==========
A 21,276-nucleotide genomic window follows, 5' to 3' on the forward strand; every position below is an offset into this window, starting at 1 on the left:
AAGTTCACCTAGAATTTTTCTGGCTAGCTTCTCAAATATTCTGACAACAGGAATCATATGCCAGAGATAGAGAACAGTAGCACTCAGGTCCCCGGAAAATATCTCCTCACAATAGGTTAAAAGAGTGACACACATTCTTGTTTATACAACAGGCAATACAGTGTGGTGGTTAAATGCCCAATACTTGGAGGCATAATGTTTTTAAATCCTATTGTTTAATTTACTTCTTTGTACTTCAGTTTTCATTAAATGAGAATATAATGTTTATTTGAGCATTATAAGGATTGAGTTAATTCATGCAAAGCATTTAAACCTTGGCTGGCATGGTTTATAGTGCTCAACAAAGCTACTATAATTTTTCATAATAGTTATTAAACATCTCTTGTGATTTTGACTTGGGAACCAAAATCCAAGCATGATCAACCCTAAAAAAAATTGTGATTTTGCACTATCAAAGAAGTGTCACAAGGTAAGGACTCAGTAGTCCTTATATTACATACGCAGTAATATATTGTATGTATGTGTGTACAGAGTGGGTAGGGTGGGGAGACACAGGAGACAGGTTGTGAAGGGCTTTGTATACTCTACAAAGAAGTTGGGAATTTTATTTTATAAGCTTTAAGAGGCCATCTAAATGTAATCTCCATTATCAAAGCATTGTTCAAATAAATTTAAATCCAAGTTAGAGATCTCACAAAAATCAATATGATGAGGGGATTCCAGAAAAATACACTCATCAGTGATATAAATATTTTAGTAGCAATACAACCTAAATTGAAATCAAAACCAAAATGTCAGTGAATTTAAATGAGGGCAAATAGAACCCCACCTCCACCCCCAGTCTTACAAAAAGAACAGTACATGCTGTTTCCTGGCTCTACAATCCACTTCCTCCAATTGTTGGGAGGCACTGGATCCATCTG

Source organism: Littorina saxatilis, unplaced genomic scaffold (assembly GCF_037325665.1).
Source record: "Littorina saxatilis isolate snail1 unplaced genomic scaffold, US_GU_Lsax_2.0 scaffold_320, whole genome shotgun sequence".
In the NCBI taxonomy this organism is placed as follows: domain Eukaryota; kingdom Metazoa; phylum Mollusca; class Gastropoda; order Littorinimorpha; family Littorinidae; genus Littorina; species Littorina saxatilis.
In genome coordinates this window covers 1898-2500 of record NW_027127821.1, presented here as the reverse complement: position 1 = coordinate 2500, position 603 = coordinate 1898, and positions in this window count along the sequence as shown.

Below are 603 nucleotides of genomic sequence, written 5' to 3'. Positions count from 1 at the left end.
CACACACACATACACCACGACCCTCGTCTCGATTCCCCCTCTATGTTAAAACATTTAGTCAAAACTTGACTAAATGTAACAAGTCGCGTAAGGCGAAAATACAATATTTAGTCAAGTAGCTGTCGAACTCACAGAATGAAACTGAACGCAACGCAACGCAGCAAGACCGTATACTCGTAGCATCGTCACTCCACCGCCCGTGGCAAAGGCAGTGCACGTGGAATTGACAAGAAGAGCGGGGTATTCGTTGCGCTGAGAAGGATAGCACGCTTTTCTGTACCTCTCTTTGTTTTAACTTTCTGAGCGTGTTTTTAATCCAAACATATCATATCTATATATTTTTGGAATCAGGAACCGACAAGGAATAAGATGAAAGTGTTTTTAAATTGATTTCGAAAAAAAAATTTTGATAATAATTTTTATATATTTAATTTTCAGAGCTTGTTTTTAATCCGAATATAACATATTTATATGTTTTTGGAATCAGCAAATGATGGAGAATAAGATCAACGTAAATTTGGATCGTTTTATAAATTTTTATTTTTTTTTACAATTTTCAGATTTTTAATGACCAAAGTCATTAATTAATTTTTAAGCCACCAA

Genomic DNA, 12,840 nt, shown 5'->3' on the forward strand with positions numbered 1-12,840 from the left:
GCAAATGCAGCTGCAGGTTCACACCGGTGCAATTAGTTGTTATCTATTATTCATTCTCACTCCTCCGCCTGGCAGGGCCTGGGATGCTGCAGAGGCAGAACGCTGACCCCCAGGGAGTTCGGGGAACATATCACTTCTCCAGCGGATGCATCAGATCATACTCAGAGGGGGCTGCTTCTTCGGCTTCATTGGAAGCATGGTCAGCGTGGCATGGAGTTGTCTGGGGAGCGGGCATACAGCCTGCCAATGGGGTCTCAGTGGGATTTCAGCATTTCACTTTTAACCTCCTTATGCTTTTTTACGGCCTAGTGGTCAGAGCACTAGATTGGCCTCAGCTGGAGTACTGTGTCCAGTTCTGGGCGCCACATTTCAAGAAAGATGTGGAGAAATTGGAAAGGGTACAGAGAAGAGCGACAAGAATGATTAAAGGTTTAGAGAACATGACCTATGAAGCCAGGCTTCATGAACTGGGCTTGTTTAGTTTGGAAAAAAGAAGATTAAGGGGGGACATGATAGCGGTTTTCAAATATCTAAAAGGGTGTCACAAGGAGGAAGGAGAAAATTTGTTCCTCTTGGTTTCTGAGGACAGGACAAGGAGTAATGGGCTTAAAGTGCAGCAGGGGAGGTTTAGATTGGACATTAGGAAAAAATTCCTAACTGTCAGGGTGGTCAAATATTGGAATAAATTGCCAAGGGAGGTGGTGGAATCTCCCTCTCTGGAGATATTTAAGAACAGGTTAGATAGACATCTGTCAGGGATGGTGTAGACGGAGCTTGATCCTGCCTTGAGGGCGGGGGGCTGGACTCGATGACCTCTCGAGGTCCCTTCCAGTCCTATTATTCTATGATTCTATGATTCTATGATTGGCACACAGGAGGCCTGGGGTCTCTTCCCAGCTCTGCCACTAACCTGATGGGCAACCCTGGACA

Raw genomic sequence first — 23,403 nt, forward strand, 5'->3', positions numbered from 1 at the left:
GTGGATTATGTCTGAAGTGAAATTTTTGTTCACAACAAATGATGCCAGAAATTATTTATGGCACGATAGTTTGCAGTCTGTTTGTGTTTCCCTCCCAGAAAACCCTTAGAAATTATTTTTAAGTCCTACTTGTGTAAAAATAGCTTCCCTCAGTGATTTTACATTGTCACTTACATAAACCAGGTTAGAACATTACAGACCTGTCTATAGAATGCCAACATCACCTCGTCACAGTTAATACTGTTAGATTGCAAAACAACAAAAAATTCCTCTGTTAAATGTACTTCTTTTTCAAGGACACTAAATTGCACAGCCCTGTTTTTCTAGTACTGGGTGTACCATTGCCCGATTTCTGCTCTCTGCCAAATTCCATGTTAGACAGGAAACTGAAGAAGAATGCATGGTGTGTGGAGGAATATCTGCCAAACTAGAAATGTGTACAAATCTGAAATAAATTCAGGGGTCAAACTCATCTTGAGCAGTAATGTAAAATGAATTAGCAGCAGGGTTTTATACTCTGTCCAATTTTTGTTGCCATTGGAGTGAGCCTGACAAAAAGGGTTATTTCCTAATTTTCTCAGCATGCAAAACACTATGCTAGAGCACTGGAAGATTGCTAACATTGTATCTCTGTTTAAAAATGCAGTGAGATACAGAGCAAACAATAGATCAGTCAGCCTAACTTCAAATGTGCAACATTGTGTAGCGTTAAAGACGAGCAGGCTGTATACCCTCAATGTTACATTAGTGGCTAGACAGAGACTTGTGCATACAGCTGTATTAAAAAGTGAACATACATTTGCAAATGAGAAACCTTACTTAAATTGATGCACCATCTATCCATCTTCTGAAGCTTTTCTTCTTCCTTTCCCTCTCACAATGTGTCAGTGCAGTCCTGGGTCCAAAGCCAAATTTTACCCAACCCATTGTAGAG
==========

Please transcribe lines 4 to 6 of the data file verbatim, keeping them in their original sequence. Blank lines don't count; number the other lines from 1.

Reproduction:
Source record: "Littorina saxatilis isolate snail1 unplaced genomic scaffold, US_GU_Lsax_2.0 scaffold_320, whole genome shotgun sequence".
In the NCBI taxonomy this organism is placed as follows: domain Eukaryota; kingdom Metazoa; phylum Mollusca; class Gastropoda; order Littorinimorpha; family Littorinidae; genus Littorina; species Littorina saxatilis.
In genome coordinates this window covers 1898-2500 of record NW_027127821.1, presented here as the reverse complement: position 1 = coordinate 2500, position 603 = coordinate 1898, and positions in this window count along the sequence as shown.